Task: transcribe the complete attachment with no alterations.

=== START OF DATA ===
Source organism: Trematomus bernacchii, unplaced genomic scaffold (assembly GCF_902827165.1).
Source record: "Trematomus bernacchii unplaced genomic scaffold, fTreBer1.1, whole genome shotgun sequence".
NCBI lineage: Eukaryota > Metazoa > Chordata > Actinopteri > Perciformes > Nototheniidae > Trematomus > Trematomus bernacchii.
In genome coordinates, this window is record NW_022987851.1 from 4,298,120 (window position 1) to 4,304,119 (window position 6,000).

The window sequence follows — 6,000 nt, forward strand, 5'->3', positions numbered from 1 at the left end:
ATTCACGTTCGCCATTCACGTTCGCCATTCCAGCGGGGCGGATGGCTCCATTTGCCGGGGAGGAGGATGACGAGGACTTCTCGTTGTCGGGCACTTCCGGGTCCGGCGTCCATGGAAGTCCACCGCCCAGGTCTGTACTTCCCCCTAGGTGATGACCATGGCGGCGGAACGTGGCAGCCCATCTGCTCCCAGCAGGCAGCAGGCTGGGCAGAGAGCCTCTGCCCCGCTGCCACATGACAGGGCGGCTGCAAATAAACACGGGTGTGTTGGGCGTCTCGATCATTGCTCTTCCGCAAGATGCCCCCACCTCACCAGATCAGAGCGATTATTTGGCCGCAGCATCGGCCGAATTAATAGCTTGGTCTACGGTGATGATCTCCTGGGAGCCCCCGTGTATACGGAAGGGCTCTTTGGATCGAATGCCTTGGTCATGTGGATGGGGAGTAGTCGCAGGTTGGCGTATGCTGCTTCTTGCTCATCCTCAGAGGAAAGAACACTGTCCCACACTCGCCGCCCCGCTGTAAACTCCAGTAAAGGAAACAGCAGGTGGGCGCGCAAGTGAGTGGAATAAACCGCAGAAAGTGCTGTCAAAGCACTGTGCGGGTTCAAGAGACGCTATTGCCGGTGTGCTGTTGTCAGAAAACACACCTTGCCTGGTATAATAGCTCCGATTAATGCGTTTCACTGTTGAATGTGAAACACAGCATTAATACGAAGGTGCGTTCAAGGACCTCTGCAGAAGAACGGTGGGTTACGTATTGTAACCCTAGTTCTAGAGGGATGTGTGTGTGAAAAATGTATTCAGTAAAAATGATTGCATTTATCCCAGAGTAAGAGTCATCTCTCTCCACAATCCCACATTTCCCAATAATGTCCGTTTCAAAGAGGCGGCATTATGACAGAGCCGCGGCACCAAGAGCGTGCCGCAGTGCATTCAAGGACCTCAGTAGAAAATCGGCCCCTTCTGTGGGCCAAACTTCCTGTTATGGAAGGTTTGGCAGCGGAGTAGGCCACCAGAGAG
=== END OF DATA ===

Source organism: Trematomus bernacchii, unplaced genomic scaffold (assembly GCF_902827165.1).
Source record: "Trematomus bernacchii unplaced genomic scaffold, fTreBer1.1, whole genome shotgun sequence".
NCBI lineage: Eukaryota > Metazoa > Chordata > Actinopteri > Perciformes > Nototheniidae > Trematomus > Trematomus bernacchii.
In genome coordinates, this window is record NW_022987851.1 from 4,298,120 (window position 1) to 4,304,119 (window position 6,000).

The window sequence follows — 6,000 nt, forward strand, 5'->3', positions numbered from 1 at the left end:
ATTCACGTTCGCCATTCACGTTCGCCATTCCAGCGGGGCGGATGGCTCCATTTGCCGGGGAGGAGGATGACGAGGACTTCTCGTTGTCGGGCACTTCCGGGTCCGGCGTCCATGGAAGTCCACCGCCCAGGTCTGTACTTCCCCCTAGGTGATGACCATGGCGGCGGAACGTGGCAGCCCATCTGCTCCCAGCAGGCAGCAGGCTGGGCAGAGAGCCTCTGCCCCGCTGCCACATGACAGGGCGGCTGCAAATAAACACGGGTGTGTTGGGCGTCTCGATCATTGCTCTTCCGCAAGATGCCCCCACCTCACCAGATCAGAGCGATTATTTGGCCGCAGCATCGGCCGAATTAATAGCTTGGTCTACGGTGATGATCTCCTGGGAGCCCCCGTGTATACGGAAGGGCTCTTTGGATCGAATGCCTTGGTCATGTGGATGGGGAGTAGTCGCAGGTTGGCGTATGCTGCTTCTTGCTCATCCTCAGAGGAAAGAACACTGTCCCACACTCGCCGCCCCGCTGTAAACTCCAGTAAAGGAAACAGCAGGTGGGCGCGCAAGTGAGTGGAATAAACCGCAGAAAGTGCTGTCAAAGCACTGTGCGGGTTCAAGAGACGCTATTGCCGGTGTGCTGTTGTCAGAAAACACACCTTGCCTGGTATAATAGCTCCGATTAATGCGTTTCACTGTTGAATGTGAAACACAGCATTAATACGAAGGTGCGTTCAAGGACCTCTGCAGAAGAACGGTGGGTTACGTATTGTAACCCTAGTTCTAGAGGGATGTGTGTGTGAAAAATGTATTCAGTAAAAATGATTGCATTTATCCCAGAGTAAGAGTCATCTCTCTCCACAATCCCACATTTCCCAATAATGTCCGTTTCAAAGAGGCGGCATTATGACAGAGCCGCGGCACCAAGAGCGTGCCGCAGTGCATTCAAGGACCTCAGTAGAAAATCGGCCCCTTCTGTGGGCCAAACTTCCTGTTATGGAAGGTTTGGCAGCGGAGTAGGCCACCAGAGAG